While in Mannheim during the winter of 1777-8 Mozart met the distinguished doctor and amateur flautist Ferdinand Dejean. In correspondence Mozart spells his name in different ways and sometimes refers to him as “our Indian” or “the Indian Dutchman” because of his service in the Dutch East India Company. According to a letter Mozart wrote to his father, this wealthy Dutchman commissioned him to compose “three modest, simple, and short concertos and a couple of quartets for the flute”. There are differing accounts of the actual number of compositions which Dejean commissioned but clearly Mozart never managed to write all the concertos. A dispute arose, Mozart claiming that he had not been paid the agreed sum of money, while Dejean was left short of the expected number of pieces. It was believed that, because he was pressed for time, Mozart made an arrangement of his oboe concerto to serve as one of two flute concertos which he did provide, but more recent scholarship has suggested that this flute version may have been prepared by someone else. The Flute Concerto No 1 in G major dates from February 1778. Its opening Allegro maestoso begins with a theme employing a favourite rhythm of Mozart’s. In 1784 he would begin three consecutive piano concertos—K453, K456 and K459—with this same rhythm, though each time he establishes a quite different character. Here in the flute concerto this rhythm contributes to a certain nobility. This opening sonata-form movement has the usual two principal themes, the second of which begins in E minor. Regarding Mozart’s writing for the flute, there are phrases which require good breath control—as do the quite frequent leaps between low and high registers—but the little breathing spaces show the composer’s typically professional consideration. In the orchestra the horns have moments of prominence, while the second violins have engaging passages of busy figuration. The robust development section, which spends much of its time in minor keys, is followed by a recapitulation with a few modifications of the original material, and a cadenza. In the beautiful central movement, also in sonata form, Mozart replaces his two oboes with a pair of flutes, as he had already done in the equivalent movement, in the same key, of his Violin Concerto No 3. The strings are muted while the horns often play in a lower register, so that the orchestral colour is rather soft, mellow and darker than previously. The very opening bar returns like a refrain at each structurally important point. Mozart’s writing for the flute is effectively a rich arioso and again the second violins have an unusually soloistic part with several passages of flowing demisemiquavers. Mozart ends as he had done in his Bassoon Concerto and Violin Concerto No 5, with an extended minuet-style finale. Here elegance is combined with virtuosity and a high level of invention. Especially in the contrasting episodes (one of them in E minor) in this rondo structure Mozart’s abundant melodic gift seems effortless and inexhaustible. As in the opening movement, wide leaps often enhance the flute’s melodic line. Sadly, the attractions of Mozart’s concertos for flute—and for the bassoon—tend to be generally undervalued, overshadowed by the glories of the many wonderful piano concertos, the Clarinet Concerto, the Sinfonia Concertante and the last three violin concertos. As Mozart composed a tremendous number of masterworks in his short but prolific creative life, not all of them receive the attention they deserve.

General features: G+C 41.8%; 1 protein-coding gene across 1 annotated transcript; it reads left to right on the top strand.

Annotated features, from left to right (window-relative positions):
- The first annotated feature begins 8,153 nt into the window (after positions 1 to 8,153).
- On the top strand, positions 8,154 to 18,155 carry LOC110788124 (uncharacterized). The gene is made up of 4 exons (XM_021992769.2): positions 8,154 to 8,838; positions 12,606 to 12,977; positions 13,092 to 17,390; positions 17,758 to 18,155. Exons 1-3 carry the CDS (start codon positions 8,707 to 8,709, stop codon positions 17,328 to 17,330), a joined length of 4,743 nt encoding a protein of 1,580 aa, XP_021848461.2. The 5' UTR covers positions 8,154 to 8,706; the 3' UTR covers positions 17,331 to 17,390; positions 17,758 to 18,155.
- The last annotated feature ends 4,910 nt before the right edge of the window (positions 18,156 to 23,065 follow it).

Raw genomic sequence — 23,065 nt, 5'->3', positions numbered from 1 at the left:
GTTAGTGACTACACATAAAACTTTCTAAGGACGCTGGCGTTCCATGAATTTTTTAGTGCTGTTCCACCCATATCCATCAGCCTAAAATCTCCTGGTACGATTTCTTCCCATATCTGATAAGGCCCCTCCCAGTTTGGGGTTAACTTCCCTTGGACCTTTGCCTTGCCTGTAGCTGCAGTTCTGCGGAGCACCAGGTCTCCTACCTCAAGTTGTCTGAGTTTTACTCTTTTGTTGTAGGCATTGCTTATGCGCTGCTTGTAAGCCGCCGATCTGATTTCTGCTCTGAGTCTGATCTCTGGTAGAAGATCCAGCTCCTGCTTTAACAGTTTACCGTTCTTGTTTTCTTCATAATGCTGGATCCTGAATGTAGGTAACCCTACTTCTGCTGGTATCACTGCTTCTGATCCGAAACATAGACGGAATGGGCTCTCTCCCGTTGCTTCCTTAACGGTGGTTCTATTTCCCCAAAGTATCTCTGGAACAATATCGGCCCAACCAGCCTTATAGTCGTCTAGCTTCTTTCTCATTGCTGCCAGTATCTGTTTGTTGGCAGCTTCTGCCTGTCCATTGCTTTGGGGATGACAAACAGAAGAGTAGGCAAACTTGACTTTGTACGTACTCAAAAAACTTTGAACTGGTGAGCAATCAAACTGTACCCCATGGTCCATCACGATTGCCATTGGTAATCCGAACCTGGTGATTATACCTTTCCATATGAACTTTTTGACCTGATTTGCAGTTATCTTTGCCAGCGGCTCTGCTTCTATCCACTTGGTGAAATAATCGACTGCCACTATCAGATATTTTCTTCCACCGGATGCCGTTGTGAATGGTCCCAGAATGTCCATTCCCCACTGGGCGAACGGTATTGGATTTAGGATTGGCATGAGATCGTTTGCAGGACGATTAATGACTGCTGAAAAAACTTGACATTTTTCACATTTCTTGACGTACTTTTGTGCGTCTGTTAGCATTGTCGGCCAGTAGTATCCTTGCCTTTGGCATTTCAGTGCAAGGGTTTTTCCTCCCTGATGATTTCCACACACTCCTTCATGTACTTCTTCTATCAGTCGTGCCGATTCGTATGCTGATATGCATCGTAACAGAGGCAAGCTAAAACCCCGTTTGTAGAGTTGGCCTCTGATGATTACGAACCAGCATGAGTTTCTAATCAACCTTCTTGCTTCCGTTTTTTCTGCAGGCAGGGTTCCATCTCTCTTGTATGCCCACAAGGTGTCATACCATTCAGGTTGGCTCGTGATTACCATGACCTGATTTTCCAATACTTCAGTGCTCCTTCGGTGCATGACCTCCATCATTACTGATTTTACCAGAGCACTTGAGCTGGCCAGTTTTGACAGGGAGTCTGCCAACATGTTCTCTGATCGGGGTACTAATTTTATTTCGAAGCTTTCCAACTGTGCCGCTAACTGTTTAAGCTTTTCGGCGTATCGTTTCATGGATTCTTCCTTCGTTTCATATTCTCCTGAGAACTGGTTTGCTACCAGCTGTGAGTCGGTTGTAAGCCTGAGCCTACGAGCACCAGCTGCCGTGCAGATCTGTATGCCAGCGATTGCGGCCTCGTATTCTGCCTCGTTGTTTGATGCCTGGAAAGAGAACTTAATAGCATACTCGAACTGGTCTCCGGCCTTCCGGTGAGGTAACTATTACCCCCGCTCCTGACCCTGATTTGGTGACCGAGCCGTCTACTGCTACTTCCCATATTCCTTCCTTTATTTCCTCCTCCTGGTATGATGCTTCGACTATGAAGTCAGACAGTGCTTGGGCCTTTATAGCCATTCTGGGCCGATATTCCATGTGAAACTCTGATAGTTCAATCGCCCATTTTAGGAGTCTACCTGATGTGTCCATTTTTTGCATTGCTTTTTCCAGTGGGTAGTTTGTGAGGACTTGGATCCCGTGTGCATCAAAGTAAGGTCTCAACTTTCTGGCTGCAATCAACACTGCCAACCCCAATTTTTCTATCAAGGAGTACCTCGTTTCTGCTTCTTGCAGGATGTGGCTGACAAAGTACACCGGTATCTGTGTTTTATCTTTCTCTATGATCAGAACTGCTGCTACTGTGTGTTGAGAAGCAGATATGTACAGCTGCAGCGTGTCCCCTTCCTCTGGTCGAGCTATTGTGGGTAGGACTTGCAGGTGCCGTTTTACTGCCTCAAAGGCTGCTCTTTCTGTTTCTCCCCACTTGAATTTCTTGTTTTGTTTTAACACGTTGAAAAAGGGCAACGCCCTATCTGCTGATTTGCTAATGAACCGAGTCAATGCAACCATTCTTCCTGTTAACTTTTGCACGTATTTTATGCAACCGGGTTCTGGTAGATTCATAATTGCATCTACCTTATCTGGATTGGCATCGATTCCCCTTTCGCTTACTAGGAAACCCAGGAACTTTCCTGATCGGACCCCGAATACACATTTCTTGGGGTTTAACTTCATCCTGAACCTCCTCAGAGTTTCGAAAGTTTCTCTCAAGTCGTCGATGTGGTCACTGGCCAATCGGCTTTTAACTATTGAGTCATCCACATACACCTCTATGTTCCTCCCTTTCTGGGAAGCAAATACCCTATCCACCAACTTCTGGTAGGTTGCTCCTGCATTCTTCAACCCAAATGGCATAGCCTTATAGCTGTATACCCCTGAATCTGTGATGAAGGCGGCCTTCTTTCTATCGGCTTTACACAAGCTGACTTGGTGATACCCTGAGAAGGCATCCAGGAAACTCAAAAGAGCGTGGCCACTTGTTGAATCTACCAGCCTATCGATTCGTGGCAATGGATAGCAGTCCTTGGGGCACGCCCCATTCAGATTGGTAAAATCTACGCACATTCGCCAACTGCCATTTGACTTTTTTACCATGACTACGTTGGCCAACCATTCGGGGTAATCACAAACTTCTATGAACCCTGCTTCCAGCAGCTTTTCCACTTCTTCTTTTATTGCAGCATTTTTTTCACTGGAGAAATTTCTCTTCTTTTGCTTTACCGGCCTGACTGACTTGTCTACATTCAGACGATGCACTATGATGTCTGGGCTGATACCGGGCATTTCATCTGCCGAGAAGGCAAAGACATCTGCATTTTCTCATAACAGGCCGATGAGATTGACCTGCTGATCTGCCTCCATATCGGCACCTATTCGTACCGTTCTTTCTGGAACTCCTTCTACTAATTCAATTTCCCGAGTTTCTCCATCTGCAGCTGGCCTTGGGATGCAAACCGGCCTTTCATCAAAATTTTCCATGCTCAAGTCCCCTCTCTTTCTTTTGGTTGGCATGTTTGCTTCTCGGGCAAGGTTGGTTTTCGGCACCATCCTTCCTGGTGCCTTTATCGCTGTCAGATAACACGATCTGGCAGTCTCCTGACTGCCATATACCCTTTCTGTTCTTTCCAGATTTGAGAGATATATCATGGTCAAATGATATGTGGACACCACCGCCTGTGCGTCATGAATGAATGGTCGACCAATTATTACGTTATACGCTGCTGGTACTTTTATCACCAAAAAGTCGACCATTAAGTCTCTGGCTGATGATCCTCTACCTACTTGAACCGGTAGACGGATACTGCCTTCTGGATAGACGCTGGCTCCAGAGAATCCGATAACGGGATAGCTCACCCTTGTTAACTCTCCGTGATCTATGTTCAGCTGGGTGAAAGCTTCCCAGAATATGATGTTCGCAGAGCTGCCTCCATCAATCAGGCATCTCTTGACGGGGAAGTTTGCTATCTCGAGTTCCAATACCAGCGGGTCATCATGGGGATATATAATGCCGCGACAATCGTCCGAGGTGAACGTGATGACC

from notes by Phillip Borg-Wheeler © 2016